[Man In Gray Shirt] So maybe a camera on the floor, getting his feet walking to the camera. [Instructor] Oh that's a great one.
[Man In Gray Shirt] Fish eye lens.
That's a great one. Okay, so he just said, on the floor, fish eye lens, so we just upped our game, didn't we? We just changed our lenses. So let's think about it, we all know fish eyes. Okay, now, fish eyes tend to give you the feeling that something is wet or something is got a round perspective from the ground. So if I throw a fish eye lens on my camera and toss it on the ground, I'm insinuating that an animal or something weird or a fishbowl is on the ground, or stuff like that. That give me that perspective. So that could be confusing. So you just want to pay attention to that. Like, um, we have different tolerances for different lenses. Like if I'm watching a skate video, I don't mind the fish eye look. If I'm watching a narrative film, there has to be a reason to use that fish eye. We can't just use a fish eye 'cause it looks cool, right? We gotta use the fish eye because it says something. But I do love the shot on the ground. The shot on the ground is great, I do that a lot. So we'll take a look in the next few days on tools that'll help like you get stable footage while you're low on the ground, because oddly enough, when we're shooting a picture, it's really easy to get low, right? Pop pop pop. But when you're trying to capture stable footage, it's a little bit more difficult. Okay, so, another angle?
Through the glass I would do a shot, maybe.
Through this glass?
Through the door, yeah.
Okay, cool, so we can fake that really well. We don't have to have him shoot through the glass. Because it's frosted? We can shoot through that door, open up the door and shoot through that door, okay, what lens would you pick?
Depends on the framing, meaning if I was gonna use, well, if the door's open then I wouldn't, I was thinking about using the, uh, windows as a frame?
To frame him, but um, if that was the case, then it depends, it depends on what it looked like when I was standing there, either a 7200, meaning a depth of field thing, foreground and depth of field, and I wanted to show what the weather was outside, I dunno, there's a lot of things going on. [Instructor] Okay, okay, all right, well, I'm gonna tell you my thought process. Okay, my thought process is that I was wide. I was wide. Therefore the next frame should be medium wide. Or a close up. Okay? Think like that. Think, "Hey, my first shot was kinda wide. You know what? My next shot, I'm gonna punch in a little bit. That way, you get in the habit of just not shooting everything wide, right? My first problem, when I started doing video, was everything was wide, everything was just 17 millimeters, one, because it's easy to focus 17 millimeter, but two, because I didn't know any better. I thought, "Okay, I can edit this together when you get in the editing room, you can't cut. You can't jump to anything. Okay, you had a shot.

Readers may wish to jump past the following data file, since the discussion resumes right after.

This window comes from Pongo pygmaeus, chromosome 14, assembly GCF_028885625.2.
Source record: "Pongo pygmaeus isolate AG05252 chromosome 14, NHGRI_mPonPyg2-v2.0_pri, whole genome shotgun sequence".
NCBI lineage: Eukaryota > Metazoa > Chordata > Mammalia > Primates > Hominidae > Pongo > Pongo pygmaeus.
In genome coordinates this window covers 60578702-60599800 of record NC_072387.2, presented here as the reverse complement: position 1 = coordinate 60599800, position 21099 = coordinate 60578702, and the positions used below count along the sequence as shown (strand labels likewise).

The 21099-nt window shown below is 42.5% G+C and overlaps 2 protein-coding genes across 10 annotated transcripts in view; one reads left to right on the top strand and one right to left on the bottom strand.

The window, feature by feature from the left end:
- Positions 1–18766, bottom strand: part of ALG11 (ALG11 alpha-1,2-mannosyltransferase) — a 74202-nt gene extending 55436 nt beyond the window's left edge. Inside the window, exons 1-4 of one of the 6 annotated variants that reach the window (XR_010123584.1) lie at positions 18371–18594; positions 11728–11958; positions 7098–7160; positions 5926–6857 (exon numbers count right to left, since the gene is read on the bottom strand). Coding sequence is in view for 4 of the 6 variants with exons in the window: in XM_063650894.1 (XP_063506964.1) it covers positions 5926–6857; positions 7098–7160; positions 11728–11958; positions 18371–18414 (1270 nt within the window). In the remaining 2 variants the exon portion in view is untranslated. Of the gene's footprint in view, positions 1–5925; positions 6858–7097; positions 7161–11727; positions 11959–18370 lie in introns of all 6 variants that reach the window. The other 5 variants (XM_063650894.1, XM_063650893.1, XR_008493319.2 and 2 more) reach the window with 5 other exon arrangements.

[Man With Lavender Shirt] Um, I was thinking maybe an angle where it looks like the camera is in the peanut butter jar, so the guy's putting his knife into it. [Instructor] That's a great, okay, that's a great one, that's a creative production idea that we'll talk about later, and there's some cameras that we can use to kind of get that type of perspective, there's um, a bunch of different ways you can actually get that shot and actually fake it. That's a great idea. It's fun because you think of ideas for shots like this, and then the hard work comes when you start to dissect it, how to do the shot. Okay, and like I said before, when you roll back and you start to really think about, okay, when you start to really think about what it is that makes a great shot and makes great content, it's the work that goes into developing that shot. And then once you kind of learn that, it becomes your technique, and you start to use it, better and better, more more more, over and over and over in different kind of scenarios. Like there was this one time, where I needed to get someone pouring water and I wanted that shot up, and, we just, we needed the shot. And so we moved the person to a sink and had plexiglass tilted down and shot through the plex, and had her pour the water, so it just would run right into the sink, and we got the shot that way. Okay, I mean, it took a lot of brain power to kind of figure it out, had to light it properly to make it look matched and all that kinda stuff. But, the fact that we stopped for a hot second, thought outside the box, and really started to focus on it, it made it so much better. Okay, it gave us that perspective that our client isn't used to seeing. And here's the funny thing, we used three seconds of it. Used three seconds of it, you take 30 minutes to set up the shot, and used three seconds. Okay, so I'm gonna stop really quickly, 'cause I'm blowing through this content, and I wanna roll back, and I wanna ask you guys if there's anything that I've said that is confusing? Is there anything in the chat room that's confusing? Are there any questions? 'Cause I really wanna make sure, because this is our foundation, guys. This is what really sets the tone for the rest of the three days.